When the Golden Gate Bridge linking the San Rafael area to San Francisco was in its early construction phase of installing the big suspension cables between the shores, Rudolph Mont-Eton, a young man who was a friend of the family, was asked to take the contract for shipping control in and out of the Golden Gate area which is the entrance to the San Francisco Bay from the Pacific Ocean. At the time, he lived in the Sierra Nevada Mountains on his gold claims. He accepted an invitation from my folks to stay with us in San Francisco while he worked for the bridge company. How exciting-he worked from aboard a patrol boat and shuttled the freighters and big passenger ships between raisings of the cables. One weekend he took my father and me up to his home in the mountains. It was so beautiful. I fell in love with the place-and him, too. We were married when his bridge job was finished and moved to his home just outside of Georgetown, California.
Monty and I set up our ham station there at my new home near Georgetown-our antenna stretched between the tops of two tall pine trees-and went back to contacting our friends on the air. Some, when traveling through the area, would stop by and stay overnight.
Over the fourth of July, we had friends from Berkeley who came for the weekend and we all went way back to Loon Lake to do some fishing. When we got back home on Sunday, the neighbor's (a mile away) two cows had wandered into our vegetable garden and just about cleaned it out (very nice neighbors, though-I never bought another bottle of milk or cream and butter as long as they lived there). I had been telling a ham that we contacted in Idaho what great potatoes we were raising in our garden. He told me that Idaho had the best ones, when I told him about the cows and that I couldn't send one of our potatoes to prove how good they were. About a week later, we had a notice that there was a shipment of something for us at the terminal in Placerville. When we picked it up, it was a 100 pound sack of beautiful potatoes from Idaho.
When my daughter, Lorry "was on the way," these same "great people" really surprised me. They had apparently scheduled a time with Monty after I had gone to bed and made arrangements for a surprise baby shower-as far as I know, the first and only baby shower conducted via ham radio. They had all sent gifts to one of the hams in Sacramento-including coffee and cake, who, in turn, sent them on to Auburn where, without my knowledge of the whole procedure, Monty drove to town and picked them up. Then at nine o'clock one night, Monty said "We have to be on the air tonight so you cannot go to bed early." What a surprise that was! Then we contacted all of them to say our most heartfelt thanks for their wonderful thoughtfulness and their many gifts. All because of the magic of radio and what was the latest in communication at that time.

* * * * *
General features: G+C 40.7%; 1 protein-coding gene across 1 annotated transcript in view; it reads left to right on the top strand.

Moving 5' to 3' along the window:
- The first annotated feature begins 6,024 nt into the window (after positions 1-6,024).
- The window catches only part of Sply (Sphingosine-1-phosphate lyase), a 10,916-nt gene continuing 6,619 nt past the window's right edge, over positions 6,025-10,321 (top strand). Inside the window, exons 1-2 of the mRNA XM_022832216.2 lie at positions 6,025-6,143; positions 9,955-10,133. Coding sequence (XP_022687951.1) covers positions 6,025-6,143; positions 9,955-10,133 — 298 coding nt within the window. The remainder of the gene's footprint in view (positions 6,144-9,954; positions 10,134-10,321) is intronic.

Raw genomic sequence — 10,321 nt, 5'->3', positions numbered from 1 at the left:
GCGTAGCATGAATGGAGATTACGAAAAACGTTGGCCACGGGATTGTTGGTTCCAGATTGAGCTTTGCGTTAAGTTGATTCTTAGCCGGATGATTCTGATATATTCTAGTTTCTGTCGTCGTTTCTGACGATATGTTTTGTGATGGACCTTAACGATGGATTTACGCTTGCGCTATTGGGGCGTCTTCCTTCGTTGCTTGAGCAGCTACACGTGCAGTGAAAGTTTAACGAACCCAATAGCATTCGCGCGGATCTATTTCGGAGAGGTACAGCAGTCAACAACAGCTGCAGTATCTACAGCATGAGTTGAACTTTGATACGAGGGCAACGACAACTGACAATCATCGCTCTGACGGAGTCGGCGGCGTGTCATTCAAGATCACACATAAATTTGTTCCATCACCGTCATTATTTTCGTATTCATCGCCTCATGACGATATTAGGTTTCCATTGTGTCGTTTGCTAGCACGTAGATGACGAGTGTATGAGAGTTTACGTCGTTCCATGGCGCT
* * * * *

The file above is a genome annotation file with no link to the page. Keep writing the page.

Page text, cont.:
Then Pearl Harbor and World War II came along and all the amateur radio was shut off the air. My last license renewal was sent to Mont-Eton Mines at Greenwood, California. We didn't even get a chance to tell our friends goodbye over the air. Not only that, the government shut down all mining except for strategic minerals and we had to find other ways to survive. We did! We cut pylon to help the Navy and Sea B's (green berets) take back the South Pacific Islands from Japan.
This all happened beginning in 1927. On my 88th birthday in 1999, my family presented me with a birthday gift that brought me full-circle. I was put on the internet, including ICQ, which is "ham radio" via the internet. What a wonderful world I have lived in!
In front of the fireplace at my Georgetown home in 1936,
from left to right: My dad, Burr St. John; me; and my husband, Otto Rudolph
Martin dijohn Mont-Eton.
Copyright by Lorry Wagner, 1998 - 2017